Rubio: Response to death of Saudi journalist 'can't be symbolic'

Rubio: Response to death of Saudi journalist 'can't be symbolic'
© Greg Nash

Sen. Marco RubioMarco Antonio RubioGOP chairman vows to protect whistleblowers following Vindman retirement over 'bullying' Lincoln Project offers list of GOP senators who 'protect' Trump in new ad GOP Miami mayor does not commit to voting for Trump MORE (R-Fla.) said Sunday that the U.S. must act forcefully against Saudi Arabia if the country is found to be responsible for the death of Washington Post columnist Jamal Khashoggi, warning that an inadequate response would undermine America's role as a human rights watchdog.

“No matter how important they might be to our Iranian strategy, our ability to be a voice for human rights… is undermined and compromised if we are not willing to confront something as atrocious as what’s allegedly happened here," Rubio said on CNN's "State of the Union."

"How can we criticize [Russian President] Putin for killing journalists if we allow an ally to do the same?" he added.


Rubio said he doesn't believe the president should rule out any potential response to Saudi Arabia, including pulling out of weapons deals between the two countries.

"It can’t be symbolic. It can't just be words," Rubio said.

He added that the country should not continue to conduct "business as usual" with the Saudis when asked whether Treasury Secretary Steven MnuchinSteven Terner MnuchinOn The Money: Supreme Court upholds NY prosecutors' access to Trump's tax returns, rebuffs Congress | Trump complains of 'political prosecution' | Biden rebukes Trump, rolls out jobs plan Mnuchin: Next stimulus bill must cap jobless benefits at 100 percent of previous income Why Trump can't make up his mind on China MORE should attend an upcoming economic summit in Saudi Arabia.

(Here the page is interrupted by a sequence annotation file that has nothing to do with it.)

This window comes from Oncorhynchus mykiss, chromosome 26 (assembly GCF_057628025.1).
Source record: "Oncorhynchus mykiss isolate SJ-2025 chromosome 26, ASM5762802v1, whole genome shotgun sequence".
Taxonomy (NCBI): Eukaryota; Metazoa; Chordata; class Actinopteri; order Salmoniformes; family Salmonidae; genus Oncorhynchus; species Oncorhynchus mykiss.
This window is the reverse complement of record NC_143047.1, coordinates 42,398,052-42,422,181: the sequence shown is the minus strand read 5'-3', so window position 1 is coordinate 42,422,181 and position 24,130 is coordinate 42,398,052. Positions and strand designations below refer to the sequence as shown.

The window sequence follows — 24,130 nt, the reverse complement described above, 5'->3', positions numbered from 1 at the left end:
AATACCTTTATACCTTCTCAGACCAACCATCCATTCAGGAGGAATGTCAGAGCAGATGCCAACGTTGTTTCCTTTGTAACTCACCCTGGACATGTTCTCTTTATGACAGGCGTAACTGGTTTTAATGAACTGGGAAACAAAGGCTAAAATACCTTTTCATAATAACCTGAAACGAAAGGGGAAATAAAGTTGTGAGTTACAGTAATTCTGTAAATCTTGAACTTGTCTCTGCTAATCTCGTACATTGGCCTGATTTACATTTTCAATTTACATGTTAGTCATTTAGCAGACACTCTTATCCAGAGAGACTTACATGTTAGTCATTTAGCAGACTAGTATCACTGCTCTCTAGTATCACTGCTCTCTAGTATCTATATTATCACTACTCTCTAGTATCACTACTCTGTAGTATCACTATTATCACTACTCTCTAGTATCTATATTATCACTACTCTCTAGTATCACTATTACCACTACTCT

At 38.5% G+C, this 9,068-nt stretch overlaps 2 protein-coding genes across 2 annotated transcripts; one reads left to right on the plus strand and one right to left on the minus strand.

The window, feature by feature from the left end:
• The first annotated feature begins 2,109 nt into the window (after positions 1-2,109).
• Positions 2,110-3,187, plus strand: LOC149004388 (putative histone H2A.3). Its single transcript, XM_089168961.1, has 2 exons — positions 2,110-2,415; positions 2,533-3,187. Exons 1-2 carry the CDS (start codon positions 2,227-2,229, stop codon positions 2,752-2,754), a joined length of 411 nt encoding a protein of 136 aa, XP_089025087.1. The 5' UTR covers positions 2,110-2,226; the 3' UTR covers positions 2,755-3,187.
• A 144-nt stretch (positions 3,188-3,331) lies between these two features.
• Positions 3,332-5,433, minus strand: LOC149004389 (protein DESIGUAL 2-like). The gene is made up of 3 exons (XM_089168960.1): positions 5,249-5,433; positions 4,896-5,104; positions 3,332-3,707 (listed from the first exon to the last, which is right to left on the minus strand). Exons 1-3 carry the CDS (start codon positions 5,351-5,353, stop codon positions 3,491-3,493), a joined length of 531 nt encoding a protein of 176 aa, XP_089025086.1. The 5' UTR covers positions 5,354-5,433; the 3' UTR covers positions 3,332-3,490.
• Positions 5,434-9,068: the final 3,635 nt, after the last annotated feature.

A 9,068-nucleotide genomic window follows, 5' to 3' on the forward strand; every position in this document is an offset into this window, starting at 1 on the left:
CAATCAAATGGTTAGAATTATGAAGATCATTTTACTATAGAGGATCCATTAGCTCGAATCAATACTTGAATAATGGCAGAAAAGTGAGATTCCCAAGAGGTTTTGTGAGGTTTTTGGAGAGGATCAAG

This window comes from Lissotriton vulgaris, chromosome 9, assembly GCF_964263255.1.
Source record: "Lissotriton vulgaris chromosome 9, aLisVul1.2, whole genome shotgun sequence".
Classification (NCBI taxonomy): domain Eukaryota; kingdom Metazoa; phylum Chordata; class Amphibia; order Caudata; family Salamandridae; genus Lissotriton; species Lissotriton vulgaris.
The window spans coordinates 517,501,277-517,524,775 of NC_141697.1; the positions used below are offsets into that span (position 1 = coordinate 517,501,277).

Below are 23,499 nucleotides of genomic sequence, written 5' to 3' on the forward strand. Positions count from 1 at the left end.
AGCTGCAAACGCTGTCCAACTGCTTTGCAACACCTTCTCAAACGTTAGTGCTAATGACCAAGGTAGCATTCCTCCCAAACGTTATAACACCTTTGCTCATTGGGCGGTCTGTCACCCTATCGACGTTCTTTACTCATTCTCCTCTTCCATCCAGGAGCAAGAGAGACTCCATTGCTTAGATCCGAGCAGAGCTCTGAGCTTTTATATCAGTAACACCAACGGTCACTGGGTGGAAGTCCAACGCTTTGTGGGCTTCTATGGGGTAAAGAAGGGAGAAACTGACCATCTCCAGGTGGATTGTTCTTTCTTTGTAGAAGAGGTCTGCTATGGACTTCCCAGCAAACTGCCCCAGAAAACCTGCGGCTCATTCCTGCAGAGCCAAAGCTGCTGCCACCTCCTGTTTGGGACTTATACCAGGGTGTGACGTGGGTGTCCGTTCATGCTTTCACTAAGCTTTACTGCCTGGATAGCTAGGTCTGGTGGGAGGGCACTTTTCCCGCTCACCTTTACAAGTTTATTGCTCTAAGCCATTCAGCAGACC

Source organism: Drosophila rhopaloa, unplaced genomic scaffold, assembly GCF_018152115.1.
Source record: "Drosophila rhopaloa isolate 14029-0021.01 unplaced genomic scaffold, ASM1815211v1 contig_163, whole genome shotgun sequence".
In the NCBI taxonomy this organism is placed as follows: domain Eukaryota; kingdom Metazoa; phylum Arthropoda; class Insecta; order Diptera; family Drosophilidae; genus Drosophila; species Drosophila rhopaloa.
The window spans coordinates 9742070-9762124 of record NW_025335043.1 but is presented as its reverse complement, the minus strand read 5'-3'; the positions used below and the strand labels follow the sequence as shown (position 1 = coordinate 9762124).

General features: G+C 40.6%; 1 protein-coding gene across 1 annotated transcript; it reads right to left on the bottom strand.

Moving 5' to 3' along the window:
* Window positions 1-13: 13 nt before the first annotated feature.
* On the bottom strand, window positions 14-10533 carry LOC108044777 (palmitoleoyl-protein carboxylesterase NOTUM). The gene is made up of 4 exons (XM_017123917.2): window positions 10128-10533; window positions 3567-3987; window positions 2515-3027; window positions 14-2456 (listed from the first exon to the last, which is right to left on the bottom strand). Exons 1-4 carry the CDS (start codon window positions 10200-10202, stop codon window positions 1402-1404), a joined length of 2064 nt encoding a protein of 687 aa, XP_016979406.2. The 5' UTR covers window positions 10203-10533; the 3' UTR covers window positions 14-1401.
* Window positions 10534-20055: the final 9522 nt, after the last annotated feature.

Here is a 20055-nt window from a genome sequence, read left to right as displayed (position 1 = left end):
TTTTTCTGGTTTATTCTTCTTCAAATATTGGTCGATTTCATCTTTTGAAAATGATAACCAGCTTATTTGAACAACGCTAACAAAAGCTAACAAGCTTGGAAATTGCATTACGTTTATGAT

"I believe the Trump administration will do something," Rubio said. "The president has said that. But if he doesn’t, Congress will. That I can tell you." 

Khashoggi disappeared nearly two weeks ago after he entered the Saudi consulate in Istanbul and was not seen leaving. Khashoggi, an American resident, wrote for the Washington Post and was a frequent critic of Saudi leadership.

Turkish officials have said he was murdered there on orders from Saudi officials, and The Washington Post reported that there is audio and video that proves Khashoggi was tortured and killed. 

Saudi officials have denied the claims. 

Trump has expressed concern about Khashoggi’s disappearance, and vowed there would be “severe punishment” if Saudi Arabia was found to be behind the journalist’s death. 

He has, however, stopped short of saying Saudi Arabia was responsible for the killing, and voiced reluctance to altering the weapons deals between the U.S. and the Saudis.

Senators last week invoked sanctions law that requires the president to investigate Khashoggi's disappearance.